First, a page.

by Lisa Desforges on 02/10/2021 | 3 Minute Read
From hallucinated chessmen carving up the ceiling in the Queen’s Gambit to the Return of the Jedi in the form of “Baby Yoda,” from the outlandish wigs of regency found in Bridgerton to the even MORE outlandish wigs of RuPaul’s Drag Race, our appetite for the fantastic has rarely been bigger. Trapped in the numbing familiarity of our homes and restricted from travel, sociability, or sensorial experience, we are craving escapism—and TV has delivered.
But are the brands we turn to every day creating similar moments of imagination, pleasure, and delight?
As always, fashion delivers first when it comes to creativity, and Gucci’s characteristic flights of fancy are becoming an increasingly significant inspiration. The house’s penchant for rich symbology and elaborate details has long been a tonic in a landscape of mindful minimalism and authentic realism, and we’re now seeing its influence infiltrate new categories—from beverages to beauty.
Glossier, a brand known for its transparent and fuss-free approach, has recently launched a limited-edition trio of lip balms presented in a highly embellished and gold-embossed box inspired by a deck of cards. Featuring a Glossier joker card and decorated with a mix of magical symbols, from the traditional four suits to modern-day emojis, it’s a drastic departure in aesthetic but perfectly pitched for the moment.
In the world of food and drink, the growing category of adaptogen and nootropic-spiked products is now paving the way to a more fantastical approach to branding and design. Subtly suggesting the mood-altering effects of these products, brand worlds range from the psychedelic gradients and otherworldly landscapes of Kin Euphorics and Recess to the goddess iconography and astrological communications of Droplet Drinks. Alcohol is picking up the beat, too. Brands like Signature Brew create hallucinatory and psych-tinged dreamscapes inspired by music, and the sentimental feels that can come from our record collections.
We’re seeing a whole wave of nostalgia surging its way through branding. Whether it’s established brands turning back the clock, like Burger King rejigging its old school logo or growing brands cementing their purpose as Dalston’s did when they launched its 80s-inspired beatbox packaging. Even emerging brands use remembered experience to drive innovation, such as Dream Pops’ plant-based ice cream lollies.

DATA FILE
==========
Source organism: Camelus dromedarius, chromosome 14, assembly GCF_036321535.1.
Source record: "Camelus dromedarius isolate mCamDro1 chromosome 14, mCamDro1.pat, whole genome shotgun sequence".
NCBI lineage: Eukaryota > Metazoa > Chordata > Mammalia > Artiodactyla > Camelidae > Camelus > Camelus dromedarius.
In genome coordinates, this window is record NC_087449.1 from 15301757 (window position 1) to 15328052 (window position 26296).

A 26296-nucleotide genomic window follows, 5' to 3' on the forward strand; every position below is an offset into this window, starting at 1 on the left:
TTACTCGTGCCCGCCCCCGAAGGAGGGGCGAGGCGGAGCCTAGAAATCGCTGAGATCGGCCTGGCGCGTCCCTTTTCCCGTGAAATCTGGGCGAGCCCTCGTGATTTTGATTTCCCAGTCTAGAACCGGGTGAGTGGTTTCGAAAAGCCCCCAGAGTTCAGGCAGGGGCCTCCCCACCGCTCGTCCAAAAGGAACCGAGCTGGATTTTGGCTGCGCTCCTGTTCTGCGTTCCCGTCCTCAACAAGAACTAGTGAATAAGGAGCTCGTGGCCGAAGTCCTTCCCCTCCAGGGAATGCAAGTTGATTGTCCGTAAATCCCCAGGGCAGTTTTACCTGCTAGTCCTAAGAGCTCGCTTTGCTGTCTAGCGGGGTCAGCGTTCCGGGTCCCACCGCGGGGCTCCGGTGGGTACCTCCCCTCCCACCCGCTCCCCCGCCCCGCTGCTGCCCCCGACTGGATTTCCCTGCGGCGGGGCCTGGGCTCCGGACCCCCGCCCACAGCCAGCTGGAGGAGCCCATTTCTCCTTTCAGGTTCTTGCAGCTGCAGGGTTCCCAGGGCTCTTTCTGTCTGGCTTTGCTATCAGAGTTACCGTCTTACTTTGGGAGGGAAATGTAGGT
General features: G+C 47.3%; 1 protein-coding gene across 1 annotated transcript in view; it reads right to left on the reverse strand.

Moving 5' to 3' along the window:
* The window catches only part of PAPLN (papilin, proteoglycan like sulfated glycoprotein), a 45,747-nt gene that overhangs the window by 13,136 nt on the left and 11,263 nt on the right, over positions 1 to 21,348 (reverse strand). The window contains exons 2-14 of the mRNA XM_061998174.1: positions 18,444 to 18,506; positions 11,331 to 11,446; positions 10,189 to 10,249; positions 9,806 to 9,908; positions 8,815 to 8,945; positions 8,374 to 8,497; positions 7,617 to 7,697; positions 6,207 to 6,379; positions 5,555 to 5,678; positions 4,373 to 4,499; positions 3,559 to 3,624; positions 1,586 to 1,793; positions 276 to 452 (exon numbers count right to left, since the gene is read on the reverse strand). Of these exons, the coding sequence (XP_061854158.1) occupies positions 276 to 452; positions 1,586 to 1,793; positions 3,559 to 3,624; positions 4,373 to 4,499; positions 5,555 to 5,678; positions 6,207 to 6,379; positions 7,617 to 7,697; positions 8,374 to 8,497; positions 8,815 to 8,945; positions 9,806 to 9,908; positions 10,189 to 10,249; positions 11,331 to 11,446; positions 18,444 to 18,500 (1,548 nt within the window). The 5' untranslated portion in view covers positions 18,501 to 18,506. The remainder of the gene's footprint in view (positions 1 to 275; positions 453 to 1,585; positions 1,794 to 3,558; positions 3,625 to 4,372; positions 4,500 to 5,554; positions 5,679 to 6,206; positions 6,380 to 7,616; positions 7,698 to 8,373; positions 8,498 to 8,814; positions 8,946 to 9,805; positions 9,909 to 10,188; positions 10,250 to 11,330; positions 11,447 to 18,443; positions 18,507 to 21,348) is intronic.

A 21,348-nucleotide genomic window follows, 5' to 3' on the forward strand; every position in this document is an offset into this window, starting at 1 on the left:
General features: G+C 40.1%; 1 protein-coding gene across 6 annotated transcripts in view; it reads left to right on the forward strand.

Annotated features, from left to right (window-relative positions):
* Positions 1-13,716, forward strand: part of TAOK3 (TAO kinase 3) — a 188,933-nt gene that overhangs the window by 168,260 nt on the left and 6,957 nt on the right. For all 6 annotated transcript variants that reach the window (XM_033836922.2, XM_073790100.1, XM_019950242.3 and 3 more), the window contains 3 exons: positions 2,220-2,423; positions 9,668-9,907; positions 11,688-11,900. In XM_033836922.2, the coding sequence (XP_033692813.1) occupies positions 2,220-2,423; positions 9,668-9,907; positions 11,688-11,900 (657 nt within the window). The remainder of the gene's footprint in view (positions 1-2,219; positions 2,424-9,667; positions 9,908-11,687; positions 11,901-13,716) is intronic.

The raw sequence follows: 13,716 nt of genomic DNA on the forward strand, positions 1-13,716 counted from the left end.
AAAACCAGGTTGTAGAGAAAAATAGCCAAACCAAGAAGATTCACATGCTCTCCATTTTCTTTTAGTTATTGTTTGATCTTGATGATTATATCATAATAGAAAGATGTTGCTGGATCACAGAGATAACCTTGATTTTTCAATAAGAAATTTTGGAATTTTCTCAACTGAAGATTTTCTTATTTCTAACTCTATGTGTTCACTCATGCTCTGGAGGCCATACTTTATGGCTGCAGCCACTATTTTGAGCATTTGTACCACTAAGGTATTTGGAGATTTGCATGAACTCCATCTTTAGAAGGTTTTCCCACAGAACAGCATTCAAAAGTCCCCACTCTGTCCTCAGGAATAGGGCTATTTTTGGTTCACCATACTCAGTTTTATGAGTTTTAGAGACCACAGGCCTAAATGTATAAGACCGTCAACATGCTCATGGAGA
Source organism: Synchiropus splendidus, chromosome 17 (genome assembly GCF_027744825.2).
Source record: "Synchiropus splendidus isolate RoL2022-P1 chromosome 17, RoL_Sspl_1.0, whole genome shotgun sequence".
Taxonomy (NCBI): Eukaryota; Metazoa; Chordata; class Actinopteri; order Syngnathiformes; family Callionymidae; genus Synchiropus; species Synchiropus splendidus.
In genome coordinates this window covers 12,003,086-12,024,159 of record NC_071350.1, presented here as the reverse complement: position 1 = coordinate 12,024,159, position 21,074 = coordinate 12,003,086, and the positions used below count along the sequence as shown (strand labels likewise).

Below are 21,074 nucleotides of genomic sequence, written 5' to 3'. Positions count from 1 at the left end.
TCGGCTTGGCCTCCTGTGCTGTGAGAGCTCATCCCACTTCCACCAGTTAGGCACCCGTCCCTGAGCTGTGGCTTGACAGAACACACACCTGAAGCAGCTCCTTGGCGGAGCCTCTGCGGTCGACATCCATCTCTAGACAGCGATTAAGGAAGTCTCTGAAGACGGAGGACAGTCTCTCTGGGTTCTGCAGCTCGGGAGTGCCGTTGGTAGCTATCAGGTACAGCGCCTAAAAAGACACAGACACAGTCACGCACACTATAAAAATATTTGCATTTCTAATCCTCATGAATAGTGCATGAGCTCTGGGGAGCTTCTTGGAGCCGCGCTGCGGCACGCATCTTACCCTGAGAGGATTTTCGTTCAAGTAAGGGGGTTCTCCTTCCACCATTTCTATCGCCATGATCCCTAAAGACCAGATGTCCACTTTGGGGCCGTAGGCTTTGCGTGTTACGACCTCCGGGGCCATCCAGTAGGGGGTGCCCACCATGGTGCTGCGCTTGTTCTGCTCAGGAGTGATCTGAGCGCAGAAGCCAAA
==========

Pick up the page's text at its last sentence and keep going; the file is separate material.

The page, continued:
An outstanding case in point is OffLimits Cereal, with its adult-targeted but kid-inspired cartoon characters. Embodying grown-up need states, from anxiety to depression, they tackle functional food in a way that makes us feel safe and comforted—returning us to a time before work-related stress and social-media-induced loneliness.
And while that return to safety is critical to nostalgia’s appeal, it’s the combination of nostalgia and fantasy, as evoked by, say, Baby Yoda, that feels particularly relevant right now. The joy of returning to our childhoods is more than simple comfort—it’s about returning to a time when fiction and fantasy were encouraged and celebrated. In our desperation to reach adulthood, we can leave so much of value behind—imagination, play, and the gift of believing in the unbelievable.
Seriousness, we’ve learned, can take its toll. So after more than a decade of signaling worthy ingredients, mindful processes, and earnest philosophies, is it finally time for brand design to have a bit of fun? Let’s hope so because right now, we all need a bit of magic in our lives.
Dieline Media & PRINT Magazine